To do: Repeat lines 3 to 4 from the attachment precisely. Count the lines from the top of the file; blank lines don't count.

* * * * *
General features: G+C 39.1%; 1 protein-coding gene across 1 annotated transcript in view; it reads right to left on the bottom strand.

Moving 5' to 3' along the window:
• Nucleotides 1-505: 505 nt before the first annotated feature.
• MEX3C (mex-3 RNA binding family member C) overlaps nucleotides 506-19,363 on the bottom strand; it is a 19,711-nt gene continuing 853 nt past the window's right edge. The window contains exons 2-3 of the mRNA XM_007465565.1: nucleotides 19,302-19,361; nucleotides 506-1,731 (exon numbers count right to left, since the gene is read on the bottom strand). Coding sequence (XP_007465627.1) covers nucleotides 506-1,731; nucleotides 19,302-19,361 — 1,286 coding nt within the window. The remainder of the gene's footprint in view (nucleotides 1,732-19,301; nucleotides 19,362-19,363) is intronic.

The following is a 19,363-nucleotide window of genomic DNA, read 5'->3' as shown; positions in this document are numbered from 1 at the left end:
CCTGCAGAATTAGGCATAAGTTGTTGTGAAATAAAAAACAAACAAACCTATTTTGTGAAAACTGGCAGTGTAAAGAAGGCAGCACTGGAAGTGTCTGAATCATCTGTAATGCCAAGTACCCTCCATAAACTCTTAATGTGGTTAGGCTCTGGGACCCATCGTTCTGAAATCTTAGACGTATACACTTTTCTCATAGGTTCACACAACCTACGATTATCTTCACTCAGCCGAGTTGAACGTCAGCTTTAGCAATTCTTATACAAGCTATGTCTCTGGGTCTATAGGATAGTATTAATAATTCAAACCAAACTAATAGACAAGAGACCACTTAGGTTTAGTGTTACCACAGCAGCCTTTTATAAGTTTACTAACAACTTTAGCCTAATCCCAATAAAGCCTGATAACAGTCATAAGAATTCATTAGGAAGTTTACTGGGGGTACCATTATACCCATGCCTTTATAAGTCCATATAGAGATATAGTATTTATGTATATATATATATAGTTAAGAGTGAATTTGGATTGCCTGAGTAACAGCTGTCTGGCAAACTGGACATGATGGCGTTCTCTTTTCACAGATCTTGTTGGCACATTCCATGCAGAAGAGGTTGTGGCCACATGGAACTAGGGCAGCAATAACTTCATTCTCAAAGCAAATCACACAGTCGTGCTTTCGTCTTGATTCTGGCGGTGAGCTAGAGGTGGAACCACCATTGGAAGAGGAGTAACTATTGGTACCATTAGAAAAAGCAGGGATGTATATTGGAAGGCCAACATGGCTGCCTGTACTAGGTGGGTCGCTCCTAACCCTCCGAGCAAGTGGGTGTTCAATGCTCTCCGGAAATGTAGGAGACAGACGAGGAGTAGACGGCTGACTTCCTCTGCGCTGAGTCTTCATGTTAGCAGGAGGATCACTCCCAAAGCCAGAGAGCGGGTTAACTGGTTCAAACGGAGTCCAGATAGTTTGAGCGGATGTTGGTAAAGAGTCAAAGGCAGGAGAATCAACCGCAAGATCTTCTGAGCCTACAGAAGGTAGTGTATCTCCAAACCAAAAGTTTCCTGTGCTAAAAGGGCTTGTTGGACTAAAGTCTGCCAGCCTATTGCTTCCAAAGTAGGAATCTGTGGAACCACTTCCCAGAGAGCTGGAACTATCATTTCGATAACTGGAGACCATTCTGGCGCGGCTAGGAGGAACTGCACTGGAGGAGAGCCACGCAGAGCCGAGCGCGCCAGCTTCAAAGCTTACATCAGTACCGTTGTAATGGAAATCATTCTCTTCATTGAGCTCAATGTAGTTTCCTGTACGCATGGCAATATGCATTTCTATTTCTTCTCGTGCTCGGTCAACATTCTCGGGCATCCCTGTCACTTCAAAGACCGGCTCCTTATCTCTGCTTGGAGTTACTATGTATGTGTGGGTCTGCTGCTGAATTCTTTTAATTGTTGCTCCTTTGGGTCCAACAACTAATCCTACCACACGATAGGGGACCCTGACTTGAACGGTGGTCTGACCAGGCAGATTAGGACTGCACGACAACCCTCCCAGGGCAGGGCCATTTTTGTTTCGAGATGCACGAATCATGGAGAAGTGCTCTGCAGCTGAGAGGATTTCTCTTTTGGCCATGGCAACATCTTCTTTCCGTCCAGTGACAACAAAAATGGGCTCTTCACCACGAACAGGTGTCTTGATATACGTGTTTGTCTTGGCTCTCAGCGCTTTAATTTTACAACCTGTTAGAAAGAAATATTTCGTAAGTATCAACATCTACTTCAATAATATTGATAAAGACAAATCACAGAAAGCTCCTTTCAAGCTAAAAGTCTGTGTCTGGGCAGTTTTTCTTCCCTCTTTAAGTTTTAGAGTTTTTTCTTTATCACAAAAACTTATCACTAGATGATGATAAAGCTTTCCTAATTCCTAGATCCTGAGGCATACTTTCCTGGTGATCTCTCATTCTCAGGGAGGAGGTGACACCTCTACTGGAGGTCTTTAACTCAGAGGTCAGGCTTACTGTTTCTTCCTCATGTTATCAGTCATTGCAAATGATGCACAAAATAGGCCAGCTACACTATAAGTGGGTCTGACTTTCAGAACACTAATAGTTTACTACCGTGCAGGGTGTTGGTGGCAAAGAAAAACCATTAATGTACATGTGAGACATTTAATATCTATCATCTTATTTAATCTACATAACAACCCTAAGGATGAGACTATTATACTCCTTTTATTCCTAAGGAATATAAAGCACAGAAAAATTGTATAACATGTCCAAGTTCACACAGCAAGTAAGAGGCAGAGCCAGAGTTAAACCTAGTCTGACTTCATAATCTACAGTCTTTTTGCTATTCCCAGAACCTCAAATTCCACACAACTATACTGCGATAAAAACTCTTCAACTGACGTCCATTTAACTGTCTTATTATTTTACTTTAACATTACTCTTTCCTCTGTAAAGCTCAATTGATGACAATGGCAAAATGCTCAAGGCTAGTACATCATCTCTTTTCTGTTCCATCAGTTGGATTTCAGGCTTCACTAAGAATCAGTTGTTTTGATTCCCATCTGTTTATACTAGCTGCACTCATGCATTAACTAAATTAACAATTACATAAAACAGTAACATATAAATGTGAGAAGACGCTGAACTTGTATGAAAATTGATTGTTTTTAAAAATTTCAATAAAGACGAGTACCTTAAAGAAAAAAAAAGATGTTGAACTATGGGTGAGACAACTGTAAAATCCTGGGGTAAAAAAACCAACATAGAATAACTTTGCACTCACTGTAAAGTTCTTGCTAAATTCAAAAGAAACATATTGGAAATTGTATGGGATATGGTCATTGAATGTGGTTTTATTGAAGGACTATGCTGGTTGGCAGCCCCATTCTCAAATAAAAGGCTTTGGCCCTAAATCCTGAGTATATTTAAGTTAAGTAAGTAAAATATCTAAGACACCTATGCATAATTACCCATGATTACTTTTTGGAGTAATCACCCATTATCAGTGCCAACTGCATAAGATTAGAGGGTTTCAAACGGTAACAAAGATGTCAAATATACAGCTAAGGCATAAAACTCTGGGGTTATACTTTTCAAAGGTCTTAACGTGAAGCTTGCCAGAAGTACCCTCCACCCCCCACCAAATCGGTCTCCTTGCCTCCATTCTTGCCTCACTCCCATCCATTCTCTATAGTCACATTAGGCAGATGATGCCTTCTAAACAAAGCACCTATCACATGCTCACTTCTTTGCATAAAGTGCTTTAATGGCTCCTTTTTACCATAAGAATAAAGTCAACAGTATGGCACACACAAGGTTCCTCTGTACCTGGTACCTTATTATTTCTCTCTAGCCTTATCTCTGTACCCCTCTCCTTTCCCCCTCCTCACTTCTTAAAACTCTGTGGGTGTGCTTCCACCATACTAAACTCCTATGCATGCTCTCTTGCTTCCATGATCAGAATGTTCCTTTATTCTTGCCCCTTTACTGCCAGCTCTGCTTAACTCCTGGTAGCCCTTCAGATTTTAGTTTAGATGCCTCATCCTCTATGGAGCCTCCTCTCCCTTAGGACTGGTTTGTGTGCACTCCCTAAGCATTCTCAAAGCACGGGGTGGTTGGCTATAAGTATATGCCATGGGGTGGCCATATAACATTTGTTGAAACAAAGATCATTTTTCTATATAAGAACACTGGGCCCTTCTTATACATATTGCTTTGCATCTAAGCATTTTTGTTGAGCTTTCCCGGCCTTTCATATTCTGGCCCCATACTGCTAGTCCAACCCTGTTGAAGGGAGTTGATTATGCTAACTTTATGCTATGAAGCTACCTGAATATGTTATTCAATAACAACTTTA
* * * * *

• Nucleotides 1-505: 505 nt before the first annotated feature.
• MEX3C (mex-3 RNA binding family member C) overlaps nucleotides 506-19,363 on the bottom strand; it is a 19,711-nt gene continuing 853 nt past the window's right edge. The window contains exons 2-3 of the mRNA XM_007465565.1: nucleotides 19,302-19,361; nucleotides 506-1,731 (exon numbers count right to left, since the gene is read on the bottom strand). Coding sequence (XP_007465627.1) covers nucleotides 506-1,731; nucleotides 19,302-19,361 — 1,286 coding nt within the window. The remainder of the gene's footprint in view (nucleotides 1,732-19,301; nucleotides 19,362-19,363) is intronic.